I wish to write something totally personal, yet something at the same time totally universal.

We Jews are in the days between Passover, when we celebrate our freedom and birth as a nation over three thousand and three hundred years ago, and Israel Independence Day, when we celebrate the re-establishment of our freedom and rebirth of our sovereignty in our ancestral and modern homeland. To us – both are at once miraculous yet also very much rooted in real life and this real world.

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Anyone who understands anything knows that real freedom comes only with great effort and the willingness to pay the price for freedom. For Passover we eat the bitter herbs to remember the bitterness of subjugation, whether outwardly to a foreign yolk, or inwardly to addictive inclinations that curtail our free will. It's also a reminder of the constant need for energetic efforts to maintain that inner and outer freedom.

In modern Israel that effort to pursue, maintain and expand political, cultural and spiritual freedom, is both close and urgent to us, as if tomorrow can't be taken for granted, but also reassuring and even relaxing, with all the confidence and reassurance that only an ancient and reborn nation like ours can think of and feel. Still, that price needed to pay for our independence, for our political and moral integrity, comes down to not just an articulated theory in general – but also to the real individuals who are called upon, and take upon themselves, the responsibility to pay it.

One of those brave, free and righteous souls, who paid the price for our freedom, was a former student of mine, Gadi Ezra. In a letter he left behind for his fiancée he wrote:
"If this letter reaches you, it's a sign that something has happened to me… I feel there's nothing I want more in the world than to love you and build a family with you, but on the other hand I want to go on this mission…"

That mission, Defensive Shield that started on March 29, 2002, was the result of years of terrible terror against Israeli civilians in Israel. That terror wave came after signing the Oslo Accords with the Palestinian Arabs, in our naive hope of finally bringing peace to our corner of the world, a hope soon dissipated in a cloud of terrorism that made it clear that our partner was more interested in destroying us than in building himself. That terror wave climaxed in the Passover massacre, when an Arab suicide bomber killed thirty Jewish civilians and injured 140 at the Park Hotel in Israel on 27 March 2002, during a Passover eve ceremony (seder). It was the deadliest attack against Israelis during the "Oslo War", launched by the Palestinian Authority against Israel. In the wake of the massacre, Israel finally said enough and launched operation Defensive Sheild, to root out terror from the areas it had been allowed to organize. One of those places was the Jenin "refugee camp" which had been turned to a heavily fortified military camp.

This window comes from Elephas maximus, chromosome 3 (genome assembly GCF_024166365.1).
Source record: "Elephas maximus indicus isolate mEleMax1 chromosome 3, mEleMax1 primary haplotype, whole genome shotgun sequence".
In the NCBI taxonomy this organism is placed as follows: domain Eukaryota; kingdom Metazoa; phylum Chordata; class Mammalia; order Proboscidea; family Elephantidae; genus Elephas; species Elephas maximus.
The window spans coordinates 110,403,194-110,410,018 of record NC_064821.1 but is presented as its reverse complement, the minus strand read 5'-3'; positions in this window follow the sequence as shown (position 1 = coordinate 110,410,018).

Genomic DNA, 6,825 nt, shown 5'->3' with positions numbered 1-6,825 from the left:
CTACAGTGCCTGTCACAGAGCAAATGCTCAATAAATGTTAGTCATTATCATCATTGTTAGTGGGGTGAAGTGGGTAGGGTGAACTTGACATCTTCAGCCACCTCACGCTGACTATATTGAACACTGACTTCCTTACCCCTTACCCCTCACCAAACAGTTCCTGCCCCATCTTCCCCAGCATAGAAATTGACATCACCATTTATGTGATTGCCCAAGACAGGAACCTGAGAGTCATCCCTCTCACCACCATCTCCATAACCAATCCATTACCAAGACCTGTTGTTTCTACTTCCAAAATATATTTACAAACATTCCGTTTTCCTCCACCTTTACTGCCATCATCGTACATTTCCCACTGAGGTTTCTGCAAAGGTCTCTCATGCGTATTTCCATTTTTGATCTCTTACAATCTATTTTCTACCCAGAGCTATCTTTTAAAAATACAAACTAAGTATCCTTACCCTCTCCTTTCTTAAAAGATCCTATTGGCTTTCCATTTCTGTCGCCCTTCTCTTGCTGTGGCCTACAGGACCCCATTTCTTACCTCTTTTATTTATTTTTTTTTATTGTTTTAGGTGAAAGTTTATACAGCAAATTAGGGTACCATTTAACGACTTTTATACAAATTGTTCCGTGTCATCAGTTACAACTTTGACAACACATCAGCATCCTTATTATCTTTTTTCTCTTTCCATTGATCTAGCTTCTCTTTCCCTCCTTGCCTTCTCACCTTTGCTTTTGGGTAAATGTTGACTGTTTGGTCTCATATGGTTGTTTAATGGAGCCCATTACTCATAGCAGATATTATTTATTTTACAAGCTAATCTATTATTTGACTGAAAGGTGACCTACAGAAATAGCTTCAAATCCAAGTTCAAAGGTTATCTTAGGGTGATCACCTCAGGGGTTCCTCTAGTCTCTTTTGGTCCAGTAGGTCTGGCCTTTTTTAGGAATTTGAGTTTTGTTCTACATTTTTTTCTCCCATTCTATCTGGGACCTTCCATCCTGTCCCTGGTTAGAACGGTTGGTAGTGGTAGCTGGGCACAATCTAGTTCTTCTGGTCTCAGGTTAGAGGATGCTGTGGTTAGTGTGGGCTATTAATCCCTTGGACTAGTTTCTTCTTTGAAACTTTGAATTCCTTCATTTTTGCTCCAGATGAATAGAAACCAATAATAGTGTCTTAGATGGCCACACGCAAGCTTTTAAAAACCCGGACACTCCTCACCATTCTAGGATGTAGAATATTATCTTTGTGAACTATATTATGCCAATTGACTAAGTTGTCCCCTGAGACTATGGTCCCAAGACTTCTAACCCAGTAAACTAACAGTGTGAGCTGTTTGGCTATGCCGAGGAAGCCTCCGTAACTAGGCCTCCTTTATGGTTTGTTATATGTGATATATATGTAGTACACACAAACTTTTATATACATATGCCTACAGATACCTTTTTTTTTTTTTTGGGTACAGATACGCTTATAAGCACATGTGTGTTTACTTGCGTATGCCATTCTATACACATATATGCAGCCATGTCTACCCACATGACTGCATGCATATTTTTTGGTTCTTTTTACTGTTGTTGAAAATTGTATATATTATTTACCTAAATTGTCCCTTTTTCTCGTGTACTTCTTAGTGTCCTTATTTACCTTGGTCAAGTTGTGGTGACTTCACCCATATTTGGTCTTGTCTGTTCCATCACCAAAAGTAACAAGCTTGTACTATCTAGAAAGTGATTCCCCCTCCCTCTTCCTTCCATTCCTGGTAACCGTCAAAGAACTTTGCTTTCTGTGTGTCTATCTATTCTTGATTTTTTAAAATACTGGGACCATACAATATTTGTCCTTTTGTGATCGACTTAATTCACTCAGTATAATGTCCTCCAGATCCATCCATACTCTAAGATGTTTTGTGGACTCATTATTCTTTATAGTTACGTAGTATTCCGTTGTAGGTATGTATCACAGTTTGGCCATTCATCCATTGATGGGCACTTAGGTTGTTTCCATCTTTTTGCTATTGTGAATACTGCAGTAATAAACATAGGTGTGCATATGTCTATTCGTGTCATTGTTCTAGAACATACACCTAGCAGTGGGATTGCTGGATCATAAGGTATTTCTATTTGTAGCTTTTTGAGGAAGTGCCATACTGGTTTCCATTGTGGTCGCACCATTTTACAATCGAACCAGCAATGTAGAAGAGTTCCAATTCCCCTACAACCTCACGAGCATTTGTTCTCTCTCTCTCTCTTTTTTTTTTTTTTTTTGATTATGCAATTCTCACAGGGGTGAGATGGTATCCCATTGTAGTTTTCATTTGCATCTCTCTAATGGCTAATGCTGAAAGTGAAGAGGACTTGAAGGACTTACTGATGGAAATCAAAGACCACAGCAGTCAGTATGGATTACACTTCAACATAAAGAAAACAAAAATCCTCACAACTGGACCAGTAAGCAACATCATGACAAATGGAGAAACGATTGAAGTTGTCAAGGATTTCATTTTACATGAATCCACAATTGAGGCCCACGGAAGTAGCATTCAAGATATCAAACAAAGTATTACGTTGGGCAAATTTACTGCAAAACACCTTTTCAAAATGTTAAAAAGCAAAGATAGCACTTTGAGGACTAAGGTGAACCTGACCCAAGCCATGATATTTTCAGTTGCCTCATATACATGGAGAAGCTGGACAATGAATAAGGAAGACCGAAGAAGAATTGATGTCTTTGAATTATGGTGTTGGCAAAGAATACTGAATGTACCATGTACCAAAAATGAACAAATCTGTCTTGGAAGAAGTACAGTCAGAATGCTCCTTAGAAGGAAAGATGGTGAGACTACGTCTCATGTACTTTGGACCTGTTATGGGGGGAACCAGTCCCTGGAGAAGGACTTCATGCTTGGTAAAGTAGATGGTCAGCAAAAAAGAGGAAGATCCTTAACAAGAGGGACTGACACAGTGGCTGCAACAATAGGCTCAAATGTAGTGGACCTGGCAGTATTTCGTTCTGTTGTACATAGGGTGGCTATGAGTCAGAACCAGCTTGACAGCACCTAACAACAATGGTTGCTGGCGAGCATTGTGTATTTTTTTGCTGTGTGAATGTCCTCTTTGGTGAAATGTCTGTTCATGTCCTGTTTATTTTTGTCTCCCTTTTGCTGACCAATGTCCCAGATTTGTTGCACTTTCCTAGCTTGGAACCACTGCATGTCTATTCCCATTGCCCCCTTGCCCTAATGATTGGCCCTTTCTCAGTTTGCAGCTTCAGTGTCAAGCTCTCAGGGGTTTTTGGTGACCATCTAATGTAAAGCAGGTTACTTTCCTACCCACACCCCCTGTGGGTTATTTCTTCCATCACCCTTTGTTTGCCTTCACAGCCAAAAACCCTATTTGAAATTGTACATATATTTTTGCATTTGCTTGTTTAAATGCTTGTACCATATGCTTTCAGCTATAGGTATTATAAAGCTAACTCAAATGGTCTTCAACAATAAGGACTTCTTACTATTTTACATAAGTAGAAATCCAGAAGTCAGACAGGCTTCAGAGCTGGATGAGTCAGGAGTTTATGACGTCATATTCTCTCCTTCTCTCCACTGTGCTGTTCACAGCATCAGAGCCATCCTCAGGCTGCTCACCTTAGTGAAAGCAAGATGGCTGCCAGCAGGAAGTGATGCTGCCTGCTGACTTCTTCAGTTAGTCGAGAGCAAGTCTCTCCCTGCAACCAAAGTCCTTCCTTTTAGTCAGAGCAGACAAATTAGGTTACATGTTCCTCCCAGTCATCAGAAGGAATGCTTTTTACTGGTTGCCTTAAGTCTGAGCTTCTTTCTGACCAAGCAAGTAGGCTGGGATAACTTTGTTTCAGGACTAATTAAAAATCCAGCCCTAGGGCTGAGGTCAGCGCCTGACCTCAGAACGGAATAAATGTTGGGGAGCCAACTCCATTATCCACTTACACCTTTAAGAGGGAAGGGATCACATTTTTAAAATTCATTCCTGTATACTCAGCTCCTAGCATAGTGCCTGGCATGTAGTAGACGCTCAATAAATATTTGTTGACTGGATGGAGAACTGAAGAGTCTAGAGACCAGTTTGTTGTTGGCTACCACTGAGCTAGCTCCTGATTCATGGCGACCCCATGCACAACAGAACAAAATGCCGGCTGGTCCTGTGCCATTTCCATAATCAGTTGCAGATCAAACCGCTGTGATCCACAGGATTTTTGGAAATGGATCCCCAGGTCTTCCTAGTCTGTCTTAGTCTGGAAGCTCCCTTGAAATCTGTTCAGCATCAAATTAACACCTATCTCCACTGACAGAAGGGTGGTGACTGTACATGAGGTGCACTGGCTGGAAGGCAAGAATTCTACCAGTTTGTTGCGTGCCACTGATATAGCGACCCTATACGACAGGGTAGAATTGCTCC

One of the soldiers fighting there was Gadi. He was ready:
"… to strike at these evil terrorists, so that they won't even think to commit more terror atrocities because we'll be ready to strike them where it hurts, even if we have to pay a price. I'm willing to be that price… [if something should happen to me] I ask you to be happy, to love and to flower, because you deserve it… spread the message: No despair, always be happy… promise to continue living, don't let evil be the victor – be you the victor… Gadi."

Gadi was killed in the Jenin camp 14 years ago, fighting for our freedom, but also for our moral integrity. Israeli army forces operated in the camp going house to house, without artillery or air support, in order to keep Arab civilian casualties to a minimum. Despite all the libels about the battle, the truth is that 54 Arabs were killed, mostly gunmen, and 23 Israeli soldiers, including the son of an old friend from my youth movement, the son of our youth movement counselor and Gadi.
I wanted to write something totally personal, yet something at the same time totally universal. I write with a keyboard wet with tears.

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